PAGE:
The firm, which has more than 400 outlets across the UK and Ireland, was 18.7 billion US dollars (£15.3 billion) in debt at the end of March with only 1 billion dollars (£820 million) of available cash.
It was recently forced to cut 12,000 people from its global workforce and put another 4,000 on furlough, but the measures came too late to save the 102-year-old business.
Starting in mid-March, the company lost all revenue when travel shut down due to the coronavirus pandemic and it started missing debt payments in April.
Hertz has also been plagued by management upheaval, naming its fourth chief executive in six years on May 18.
Hertz’s bankruptcy protection filing was hardly a surprise.
In its first-quarter report filed earlier in May with securities regulators, the company warned that it may not be able to repay or refinance debt and may not have enough cash to keep operating.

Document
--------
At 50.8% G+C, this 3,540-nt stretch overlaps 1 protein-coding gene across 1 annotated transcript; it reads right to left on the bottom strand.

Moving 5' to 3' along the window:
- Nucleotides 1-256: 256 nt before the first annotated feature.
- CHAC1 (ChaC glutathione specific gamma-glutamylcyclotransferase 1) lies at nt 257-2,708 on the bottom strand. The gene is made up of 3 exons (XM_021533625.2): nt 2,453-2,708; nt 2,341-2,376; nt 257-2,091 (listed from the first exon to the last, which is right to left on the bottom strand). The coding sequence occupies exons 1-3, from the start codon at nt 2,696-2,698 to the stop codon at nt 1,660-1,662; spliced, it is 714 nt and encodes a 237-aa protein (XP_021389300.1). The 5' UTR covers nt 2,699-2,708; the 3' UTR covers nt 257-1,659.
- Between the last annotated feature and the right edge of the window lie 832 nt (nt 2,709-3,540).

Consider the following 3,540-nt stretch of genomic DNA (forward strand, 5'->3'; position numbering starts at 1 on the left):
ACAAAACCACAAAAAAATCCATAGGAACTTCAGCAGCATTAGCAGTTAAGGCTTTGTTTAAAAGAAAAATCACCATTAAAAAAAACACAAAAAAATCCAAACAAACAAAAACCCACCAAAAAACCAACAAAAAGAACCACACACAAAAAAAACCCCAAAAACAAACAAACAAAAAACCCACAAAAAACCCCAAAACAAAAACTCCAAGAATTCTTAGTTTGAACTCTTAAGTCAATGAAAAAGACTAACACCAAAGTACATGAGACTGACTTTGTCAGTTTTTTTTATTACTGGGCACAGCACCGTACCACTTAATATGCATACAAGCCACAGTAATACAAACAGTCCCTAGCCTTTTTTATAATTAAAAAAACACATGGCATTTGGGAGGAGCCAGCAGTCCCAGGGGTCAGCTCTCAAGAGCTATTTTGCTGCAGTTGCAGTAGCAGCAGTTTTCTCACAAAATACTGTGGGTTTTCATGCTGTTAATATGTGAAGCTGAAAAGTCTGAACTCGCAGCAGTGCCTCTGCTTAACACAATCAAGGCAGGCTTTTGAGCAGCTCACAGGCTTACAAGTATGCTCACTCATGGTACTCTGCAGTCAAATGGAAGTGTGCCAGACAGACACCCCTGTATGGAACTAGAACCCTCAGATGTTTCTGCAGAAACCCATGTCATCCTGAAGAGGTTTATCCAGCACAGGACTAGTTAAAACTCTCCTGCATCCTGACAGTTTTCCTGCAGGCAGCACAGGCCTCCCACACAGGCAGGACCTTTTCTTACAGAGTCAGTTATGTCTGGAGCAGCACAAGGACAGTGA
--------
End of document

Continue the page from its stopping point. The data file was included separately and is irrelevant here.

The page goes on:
“Management has concluded there is substantial doubt regarding the company’s ability to continue as a going concern within one year from the issuance date of this quarterly report,” it said.
Under a Chapter 11 restructuring, creditors will have to settle for less than full repayment, but the business is likely to continue operating.
Hertz has been approached for comment over the implications of the bankruptcy on its British and Irish operations.